Pickup trucks can be handy when it comes to working hard, though sometimes their stiff ride and imprecise steering can be a huge pain in the neck. In the Ranger, you could close your eyes and think you’re behind the wheel of a family-friendly SUV. The ride is composed, and the handling is sharp and direct.

5. Smart Transmission, Strong Brakes

 Like the engine, you only get one choice of transmission in the Ranger. The 10-speed automatic does an excellent job balancing power no matter if you choose rear- or four-wheel drive. When it comes time to bring things to a controlled stop, the brakes feel strong and solid.

6. A Comfortable Perch With a Nice View

Not everything is rosy when it comes to the Ranger’s interior, though the front seats are not one of the problems. They’re spacious and provide a nice view to the outside world. That’s important, since the last thing you want is to have large blind spots on a work site, or poor visibility when driving along a rugged and rocky trail.

7. Plenty of Safety Features

The Ford Co-Pilot360 suite of safety features comes standard on Rangers in XLT and Lariat trim. Yet the standard XL model still includes forward collision warning, a rearview camera and automatic emergency braking. Adding Co-Pilot360 to the XL only costs an additional $735 and comes with blind spot monitoring, rear cross-traffic alert, trailer tow monitoring, automatic high beams and lane keep assist.

Things We Don’t

1. Dated Interior

Remember when we told you this version of the Ranger has been around the block a few times? Step inside and you’ll see what we mean. In our review, we said the dash looks like it came from “a 2012 Ford Fusion sedan.” No offense to Fusion fans, but people expect more when shelling out 2019 levels of cash for a mid-size pickup. The Colorado, Canyon and Tacoma all have more modern designs and use more premium materials.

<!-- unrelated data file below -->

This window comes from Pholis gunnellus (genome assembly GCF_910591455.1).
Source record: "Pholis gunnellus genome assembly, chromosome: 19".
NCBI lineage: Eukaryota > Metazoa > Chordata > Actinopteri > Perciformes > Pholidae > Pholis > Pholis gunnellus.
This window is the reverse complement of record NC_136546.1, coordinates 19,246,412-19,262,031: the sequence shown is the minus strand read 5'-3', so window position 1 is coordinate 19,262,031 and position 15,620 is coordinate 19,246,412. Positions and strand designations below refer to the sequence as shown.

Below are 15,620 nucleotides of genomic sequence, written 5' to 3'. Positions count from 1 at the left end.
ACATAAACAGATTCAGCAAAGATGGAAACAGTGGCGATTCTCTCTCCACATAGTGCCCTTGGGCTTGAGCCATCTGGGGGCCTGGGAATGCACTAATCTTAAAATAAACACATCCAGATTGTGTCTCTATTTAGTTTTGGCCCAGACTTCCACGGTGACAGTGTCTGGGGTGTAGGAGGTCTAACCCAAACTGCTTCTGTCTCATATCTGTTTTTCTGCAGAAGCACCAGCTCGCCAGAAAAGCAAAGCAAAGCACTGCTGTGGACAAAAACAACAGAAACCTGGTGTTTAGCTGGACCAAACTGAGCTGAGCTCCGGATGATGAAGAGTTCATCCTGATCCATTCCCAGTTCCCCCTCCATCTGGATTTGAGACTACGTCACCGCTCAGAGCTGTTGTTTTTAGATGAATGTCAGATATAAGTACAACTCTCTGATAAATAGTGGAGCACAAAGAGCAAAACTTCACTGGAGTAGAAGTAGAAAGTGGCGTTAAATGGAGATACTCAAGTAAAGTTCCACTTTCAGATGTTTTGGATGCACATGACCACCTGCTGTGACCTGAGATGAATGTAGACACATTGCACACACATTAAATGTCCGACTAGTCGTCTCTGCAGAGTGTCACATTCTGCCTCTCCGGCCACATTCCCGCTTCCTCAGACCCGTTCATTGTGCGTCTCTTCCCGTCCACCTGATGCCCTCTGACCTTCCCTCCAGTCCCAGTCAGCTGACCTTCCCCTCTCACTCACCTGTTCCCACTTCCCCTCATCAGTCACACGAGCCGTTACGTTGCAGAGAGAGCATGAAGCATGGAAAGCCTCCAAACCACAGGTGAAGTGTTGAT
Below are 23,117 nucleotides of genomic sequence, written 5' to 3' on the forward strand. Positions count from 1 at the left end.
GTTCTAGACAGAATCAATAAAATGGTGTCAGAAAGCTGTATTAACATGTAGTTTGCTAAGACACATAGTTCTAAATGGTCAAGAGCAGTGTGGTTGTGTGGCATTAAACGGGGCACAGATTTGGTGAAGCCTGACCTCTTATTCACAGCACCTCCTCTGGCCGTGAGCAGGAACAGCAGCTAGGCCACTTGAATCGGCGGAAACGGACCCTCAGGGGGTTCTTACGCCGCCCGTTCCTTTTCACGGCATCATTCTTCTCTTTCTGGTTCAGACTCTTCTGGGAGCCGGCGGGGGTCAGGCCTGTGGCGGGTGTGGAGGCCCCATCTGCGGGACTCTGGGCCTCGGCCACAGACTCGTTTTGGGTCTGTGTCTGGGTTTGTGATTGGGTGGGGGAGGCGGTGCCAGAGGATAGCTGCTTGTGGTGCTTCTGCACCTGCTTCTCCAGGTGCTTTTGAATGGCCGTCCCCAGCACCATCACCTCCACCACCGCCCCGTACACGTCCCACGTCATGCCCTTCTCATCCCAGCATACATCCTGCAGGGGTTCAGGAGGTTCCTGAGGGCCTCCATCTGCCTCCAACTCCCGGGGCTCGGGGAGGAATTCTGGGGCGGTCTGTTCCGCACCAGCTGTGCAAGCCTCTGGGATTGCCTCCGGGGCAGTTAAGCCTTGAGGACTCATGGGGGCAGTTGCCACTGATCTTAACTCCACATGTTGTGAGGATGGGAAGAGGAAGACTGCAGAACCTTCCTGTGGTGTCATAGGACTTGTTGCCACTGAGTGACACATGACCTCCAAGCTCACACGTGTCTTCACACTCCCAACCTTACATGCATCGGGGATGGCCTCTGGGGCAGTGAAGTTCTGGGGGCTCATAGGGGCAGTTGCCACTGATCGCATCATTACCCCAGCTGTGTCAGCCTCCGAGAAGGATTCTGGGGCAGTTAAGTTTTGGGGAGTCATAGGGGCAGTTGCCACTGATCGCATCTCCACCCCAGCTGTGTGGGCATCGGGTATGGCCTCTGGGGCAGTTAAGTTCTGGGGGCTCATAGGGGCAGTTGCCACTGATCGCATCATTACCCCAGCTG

2. Antique Multimedia Systems in Lower Trims

A few iffy plastics are one thing, but the two entry-level infotainment systems look positively Commodore 64 in comparison to the Ranger’s rivals. The base monochrome 2.3-inch screen is sad, while the 4.2-inch color screen in the XLT is barely OK. A richer-looking 8-inch screen is available, though you have to step up to the range-topping Lariat trim to get it.

3. SuperCab Isn’t Super on Space

We can’t be too harsh because a smaller cab is always going to make life for rear occupants … cozy. If you plan on transporting more than a couple of people in your Ranger with any frequency, please get the four-door CrewCab. There aren’t acres of space, though it’s vastly better than what you experience in the back of the SuperCab variant.

4. Limited Powertrain Choices

We heaped praise on the engine and transmission offered in the Ranger, but truck buyers can be fickle and want more choices. Chevy offers three engines in the Colorado, and GMC offers the same in the Canyon. The Toyota Tacoma has a four- and six-cylinder engine, though the latter is the one to have if you plan on doing serious hauling.

Cars.com’s Editorial department is your source for automotive news and reviews. In line with Cars.com’s long-standing ethics policy, editors and reviewers don’t accept gifts or free trips from automakers. The Editorial department is independent of Cars.com’s advertising, sales and sponsored content departments.